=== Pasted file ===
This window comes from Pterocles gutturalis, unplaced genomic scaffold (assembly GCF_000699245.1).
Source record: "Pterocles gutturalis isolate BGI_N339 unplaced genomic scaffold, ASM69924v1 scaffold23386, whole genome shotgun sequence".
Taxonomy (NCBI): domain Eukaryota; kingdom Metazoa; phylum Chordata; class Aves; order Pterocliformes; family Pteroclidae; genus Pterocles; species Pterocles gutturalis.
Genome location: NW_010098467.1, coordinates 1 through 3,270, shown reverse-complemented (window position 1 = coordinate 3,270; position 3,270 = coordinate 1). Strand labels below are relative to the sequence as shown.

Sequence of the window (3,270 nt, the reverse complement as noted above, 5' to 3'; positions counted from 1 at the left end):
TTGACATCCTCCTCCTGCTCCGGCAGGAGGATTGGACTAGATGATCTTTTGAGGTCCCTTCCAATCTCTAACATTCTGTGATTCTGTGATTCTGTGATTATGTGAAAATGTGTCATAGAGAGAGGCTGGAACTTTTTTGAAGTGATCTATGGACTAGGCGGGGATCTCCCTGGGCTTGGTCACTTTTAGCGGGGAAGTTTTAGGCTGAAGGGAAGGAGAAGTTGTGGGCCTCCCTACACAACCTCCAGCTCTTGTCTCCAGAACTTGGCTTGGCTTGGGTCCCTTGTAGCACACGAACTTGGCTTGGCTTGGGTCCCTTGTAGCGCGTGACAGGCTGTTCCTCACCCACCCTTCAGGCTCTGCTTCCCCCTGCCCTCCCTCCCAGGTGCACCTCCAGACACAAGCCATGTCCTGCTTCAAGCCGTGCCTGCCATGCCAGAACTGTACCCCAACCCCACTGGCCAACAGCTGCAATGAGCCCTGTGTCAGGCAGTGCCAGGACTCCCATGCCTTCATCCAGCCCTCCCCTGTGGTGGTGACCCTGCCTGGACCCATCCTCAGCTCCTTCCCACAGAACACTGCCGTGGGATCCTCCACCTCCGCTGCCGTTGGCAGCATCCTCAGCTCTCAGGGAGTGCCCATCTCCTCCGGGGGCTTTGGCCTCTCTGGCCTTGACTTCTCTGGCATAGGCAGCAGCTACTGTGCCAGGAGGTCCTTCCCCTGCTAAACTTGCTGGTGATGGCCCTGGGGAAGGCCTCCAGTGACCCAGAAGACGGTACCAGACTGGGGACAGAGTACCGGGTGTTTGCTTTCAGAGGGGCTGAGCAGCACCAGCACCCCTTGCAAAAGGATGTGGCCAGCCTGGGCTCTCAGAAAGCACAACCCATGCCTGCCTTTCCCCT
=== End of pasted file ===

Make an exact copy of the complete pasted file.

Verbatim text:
This window comes from Pterocles gutturalis, unplaced genomic scaffold (assembly GCF_000699245.1).
Source record: "Pterocles gutturalis isolate BGI_N339 unplaced genomic scaffold, ASM69924v1 scaffold23386, whole genome shotgun sequence".
Taxonomy (NCBI): domain Eukaryota; kingdom Metazoa; phylum Chordata; class Aves; order Pterocliformes; family Pteroclidae; genus Pterocles; species Pterocles gutturalis.
Genome location: NW_010098467.1, coordinates 1 through 3,270, shown reverse-complemented (window position 1 = coordinate 3,270; position 3,270 = coordinate 1). Strand labels below are relative to the sequence as shown.

Sequence of the window (3,270 nt, the reverse complement as noted above, 5' to 3'; positions counted from 1 at the left end):
TTGACATCCTCCTCCTGCTCCGGCAGGAGGATTGGACTAGATGATCTTTTGAGGTCCCTTCCAATCTCTAACATTCTGTGATTCTGTGATTCTGTGATTATGTGAAAATGTGTCATAGAGAGAGGCTGGAACTTTTTTGAAGTGATCTATGGACTAGGCGGGGATCTCCCTGGGCTTGGTCACTTTTAGCGGGGAAGTTTTAGGCTGAAGGGAAGGAGAAGTTGTGGGCCTCCCTACACAACCTCCAGCTCTTGTCTCCAGAACTTGGCTTGGCTTGGGTCCCTTGTAGCACACGAACTTGGCTTGGCTTGGGTCCCTTGTAGCGCGTGACAGGCTGTTCCTCACCCACCCTTCAGGCTCTGCTTCCCCCTGCCCTCCCTCCCAGGTGCACCTCCAGACACAAGCCATGTCCTGCTTCAAGCCGTGCCTGCCATGCCAGAACTGTACCCCAACCCCACTGGCCAACAGCTGCAATGAGCCCTGTGTCAGGCAGTGCCAGGACTCCCATGCCTTCATCCAGCCCTCCCCTGTGGTGGTGACCCTGCCTGGACCCATCCTCAGCTCCTTCCCACAGAACACTGCCGTGGGATCCTCCACCTCCGCTGCCGTTGGCAGCATCCTCAGCTCTCAGGGAGTGCCCATCTCCTCCGGGGGCTTTGGCCTCTCTGGCCTTGACTTCTCTGGCATAGGCAGCAGCTACTGTGCCAGGAGGTCCTTCCCCTGCTAAACTTGCTGGTGATGGCCCTGGGGAAGGCCTCCAGTGACCCAGAAGACGGTACCAGACTGGGGACAGAGTACCGGGTGTTTGCTTTCAGAGGGGCTGAGCAGCACCAGCACCCCTTGCAAAAGGATGTGGCCAGCCTGGGCTCTCAGAAAGCACAACCCATGCCTGCCTTTCCCCT